Gabe finished with a cocktail and espresso (he was not impressed, but he roasts his own coffee beans). I had a glass of icewine and the bread pudding with gooseberries and white chocolate. I did not taste any white chocolate, but had drunk one very strong cocktail, half a bottle of wine, and was sipping a lovely glass of dessert wine.

Would I go back? Yes! I can't wait to see what the menu will be in the summer.

"Not Italian?!"

Once, my mother asked me, "what's your favorite cuisine?"

"German," I said, leaving "isn't it obvious" unsaid but understood.

"Not Italian?!" She was astounded.

"They don't have Spätzle," I said.

I was just as astounded that my mother, whose parents were off-the-boat (and a real boat at that) German, would like Italian as her favorite cuisine. Perhaps because she grew up eating German food every day, like I grew up eating American food, and well, no, because cheesesteaks are the reason I'm not a vegetarian. (I love cheesesteaks so much that I eat so fast as to give myself the hiccups.) (And yes, really, it was the thought of giving up cheesesteaks that turned me from vegetarianism.)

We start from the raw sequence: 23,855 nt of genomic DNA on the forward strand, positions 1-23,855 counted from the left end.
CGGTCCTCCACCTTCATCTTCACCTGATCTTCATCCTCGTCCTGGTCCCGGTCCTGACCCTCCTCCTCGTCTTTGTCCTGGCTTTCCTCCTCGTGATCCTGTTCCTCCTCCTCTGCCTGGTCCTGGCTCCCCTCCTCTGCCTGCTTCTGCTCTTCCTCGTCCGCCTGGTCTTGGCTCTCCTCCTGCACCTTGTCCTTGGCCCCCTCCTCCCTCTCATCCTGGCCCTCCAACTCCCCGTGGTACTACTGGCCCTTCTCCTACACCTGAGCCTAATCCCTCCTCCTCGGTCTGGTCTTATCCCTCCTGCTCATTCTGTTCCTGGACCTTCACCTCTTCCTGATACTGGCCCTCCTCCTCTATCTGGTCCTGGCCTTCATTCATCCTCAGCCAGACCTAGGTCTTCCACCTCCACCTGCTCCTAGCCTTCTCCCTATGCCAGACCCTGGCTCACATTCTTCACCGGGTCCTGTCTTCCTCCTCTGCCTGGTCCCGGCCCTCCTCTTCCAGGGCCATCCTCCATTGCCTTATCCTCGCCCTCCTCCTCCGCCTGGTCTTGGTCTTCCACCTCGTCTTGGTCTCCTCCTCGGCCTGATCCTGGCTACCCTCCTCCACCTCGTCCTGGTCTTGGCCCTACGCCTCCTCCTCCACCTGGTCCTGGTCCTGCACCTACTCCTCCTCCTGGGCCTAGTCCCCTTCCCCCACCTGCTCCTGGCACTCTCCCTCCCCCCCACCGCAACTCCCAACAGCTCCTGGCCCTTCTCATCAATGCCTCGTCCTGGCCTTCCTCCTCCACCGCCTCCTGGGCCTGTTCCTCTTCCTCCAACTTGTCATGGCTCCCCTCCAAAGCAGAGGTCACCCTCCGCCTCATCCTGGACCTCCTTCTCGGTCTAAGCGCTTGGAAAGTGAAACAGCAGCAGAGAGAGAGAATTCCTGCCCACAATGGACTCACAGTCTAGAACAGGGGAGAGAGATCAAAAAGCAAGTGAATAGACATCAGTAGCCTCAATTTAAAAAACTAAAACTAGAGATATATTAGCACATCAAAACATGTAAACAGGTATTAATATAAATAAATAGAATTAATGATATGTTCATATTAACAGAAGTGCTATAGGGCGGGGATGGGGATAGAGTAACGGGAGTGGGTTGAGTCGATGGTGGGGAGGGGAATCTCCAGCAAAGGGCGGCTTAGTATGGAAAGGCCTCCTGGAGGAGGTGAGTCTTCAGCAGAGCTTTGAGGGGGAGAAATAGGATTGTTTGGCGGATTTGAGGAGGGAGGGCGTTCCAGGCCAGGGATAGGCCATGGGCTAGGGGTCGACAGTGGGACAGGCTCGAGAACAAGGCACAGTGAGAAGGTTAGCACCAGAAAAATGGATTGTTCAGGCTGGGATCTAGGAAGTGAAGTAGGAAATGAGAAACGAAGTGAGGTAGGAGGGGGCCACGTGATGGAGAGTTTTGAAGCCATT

My mother's preference for Italian food is just inexplicable. Where are the fasnacht? The spätzle? The leberkäse? (Mom's reaction, "You like Leberkäse? Since when?")

[Produce market in Darmstadt]I'm reading Mark Vetri's cookbook, il viaggio di vetri. Having bought five vintage German cookbooks and cooking magazines today, it's impossible not to compare Vetri's operatic work with the workaday cookbooks. Food culture is not something once a month in a fancy restaurant; it's what people eat every day.

Surely it's an unfair comparison. Vetri is not only a restauranteur, he's one of the best in the country. His namesake restaurant, Vetri, is up for a Beard award this year, and Osteria was a semi-finalist. Restaurant cooking dösn't translate well to the home. Restaurant cookbooks give me the same feeling as high fashion — lovely, but it will never make it into my day-to-day.

On the other hand, three of my get-it-on-the-table dinners are classic Italian pasta dishes: penne a la vodka, penne puttanesca, and spaghetti carbonara. My German go-to dinners are Käsespätzle, lentil soup and Spätzle, sausages with good bread, cold cuts (this is the traditional German supper; Germans have a big meal at lunch), and pancake soup (less weird if you eat French toast for dinner too).